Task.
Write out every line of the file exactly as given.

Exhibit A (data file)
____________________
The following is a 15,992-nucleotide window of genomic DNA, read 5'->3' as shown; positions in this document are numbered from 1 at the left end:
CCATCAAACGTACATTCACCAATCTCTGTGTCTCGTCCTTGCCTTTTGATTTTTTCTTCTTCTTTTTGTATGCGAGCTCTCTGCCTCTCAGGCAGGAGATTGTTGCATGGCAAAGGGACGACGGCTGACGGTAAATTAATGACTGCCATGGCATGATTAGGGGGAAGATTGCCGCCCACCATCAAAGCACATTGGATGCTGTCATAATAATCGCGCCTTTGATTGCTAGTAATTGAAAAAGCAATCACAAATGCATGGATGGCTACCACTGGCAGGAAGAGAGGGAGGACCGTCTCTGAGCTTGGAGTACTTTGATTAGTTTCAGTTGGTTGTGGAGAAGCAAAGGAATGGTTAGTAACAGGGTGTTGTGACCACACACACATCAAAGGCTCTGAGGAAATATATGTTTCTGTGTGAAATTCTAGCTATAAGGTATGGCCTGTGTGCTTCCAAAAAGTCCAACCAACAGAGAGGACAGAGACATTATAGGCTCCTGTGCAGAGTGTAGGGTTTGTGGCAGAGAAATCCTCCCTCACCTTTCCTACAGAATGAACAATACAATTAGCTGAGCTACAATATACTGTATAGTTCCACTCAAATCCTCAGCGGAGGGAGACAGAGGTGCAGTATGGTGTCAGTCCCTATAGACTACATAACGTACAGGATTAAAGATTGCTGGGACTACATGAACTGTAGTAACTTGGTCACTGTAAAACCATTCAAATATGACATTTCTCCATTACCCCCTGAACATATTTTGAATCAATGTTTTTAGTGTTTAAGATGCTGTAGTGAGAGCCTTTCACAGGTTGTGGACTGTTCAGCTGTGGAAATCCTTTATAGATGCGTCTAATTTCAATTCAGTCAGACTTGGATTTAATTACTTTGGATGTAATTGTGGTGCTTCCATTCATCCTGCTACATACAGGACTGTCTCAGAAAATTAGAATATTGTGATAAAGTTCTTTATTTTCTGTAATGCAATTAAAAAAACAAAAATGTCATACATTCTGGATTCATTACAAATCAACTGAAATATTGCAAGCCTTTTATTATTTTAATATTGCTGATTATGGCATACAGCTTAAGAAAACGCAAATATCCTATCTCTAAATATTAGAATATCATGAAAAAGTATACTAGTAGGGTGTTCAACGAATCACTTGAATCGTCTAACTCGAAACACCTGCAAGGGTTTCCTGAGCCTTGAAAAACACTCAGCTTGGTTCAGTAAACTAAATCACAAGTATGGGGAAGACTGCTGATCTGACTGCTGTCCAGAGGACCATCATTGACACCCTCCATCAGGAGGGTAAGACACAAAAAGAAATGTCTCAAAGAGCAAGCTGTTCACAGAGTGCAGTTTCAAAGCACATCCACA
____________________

The following is a 15,992-nucleotide window of genomic DNA, read 5'->3' as shown; positions in this document are numbered from 1 at the left end:
CCATCAAACGTACATTCACCAATCTCTGTGTCTCGTCCTTGCCTTTTGATTTTTTCTTCTTCTTTTTGTATGCGAGCTCTCTGCCTCTCAGGCAGGAGATTGTTGCATGGCAAAGGGACGACGGCTGACGGTAAATTAATGACTGCCATGGCATGATTAGGGGGAAGATTGCCGCCCACCATCAAAGCACATTGGATGCTGTCATAATAATCGCGCCTTTGATTGCTAGTAATTGAAAAAGCAATCACAAATGCATGGATGGCTACCACTGGCAGGAAGAGAGGGAGGACCGTCTCTGAGCTTGGAGTACTTTGATTAGTTTCAGTTGGTTGTGGAGAAGCAAAGGAATGGTTAGTAACAGGGTGTTGTGACCACACACACATCAAAGGCTCTGAGGAAATATATGTTTCTGTGTGAAATTCTAGCTATAAGGTATGGCCTGTGTGCTTCCAAAAAGTCCAACCAACAGAGAGGACAGAGACATTATAGGCTCCTGTGCAGAGTGTAGGGTTTGTGGCAGAGAAATCCTCCCTCACCTTTCCTACAGAATGAACAATACAATTAGCTGAGCTACAATATACTGTATAGTTCCACTCAAATCCTCAGCGGAGGGAGACAGAGGTGCAGTATGGTGTCAGTCCCTATAGACTACATAACGTACAGGATTAAAGATTGCTGGGACTACATGAACTGTAGTAACTTGGTCACTGTAAAACCATTCAAATATGACATTTCTCCATTACCCCCTGAACATATTTTGAATCAATGTTTTTAGTGTTTAAGATGCTGTAGTGAGAGCCTTTCACAGGTTGTGGACTGTTCAGCTGTGGAAATCCTTTATAGATGCGTCTAATTTCAATTCAGTCAGACTTGGATTTAATTACTTTGGATGTAATTGTGGTGCTTCCATTCATCCTGCTACATACAGGACTGTCTCAGAAAATTAGAATATTGTGATAAAGTTCTTTATTTTCTGTAATGCAATTAAAAAAACAAAAATGTCATACATTCTGGATTCATTACAAATCAACTGAAATATTGCAAGCCTTTTATTATTTTAATATTGCTGATTATGGCATACAGCTTAAGAAAACGCAAATATCCTATCTCTAAATATTAGAATATCATGAAAAAGTATACTAGTAGGGTGTTCAACGAATCACTTGAATCGTCTAACTCGAAACACCTGCAAGGGTTTCCTGAGCCTTGAAAAACACTCAGCTTGGTTCAGTAAACTAAATCACAAGTATGGGGAAGACTGCTGATCTGACTGCTGTCCAGAGGACCATCATTGACACCCTCCATCAGGAGGGTAAGACACAAAAAGAAATGTCTCAAAGAGCAAGCTGTTCACAGAGTGCAGTTTCAAAGCACATCCACA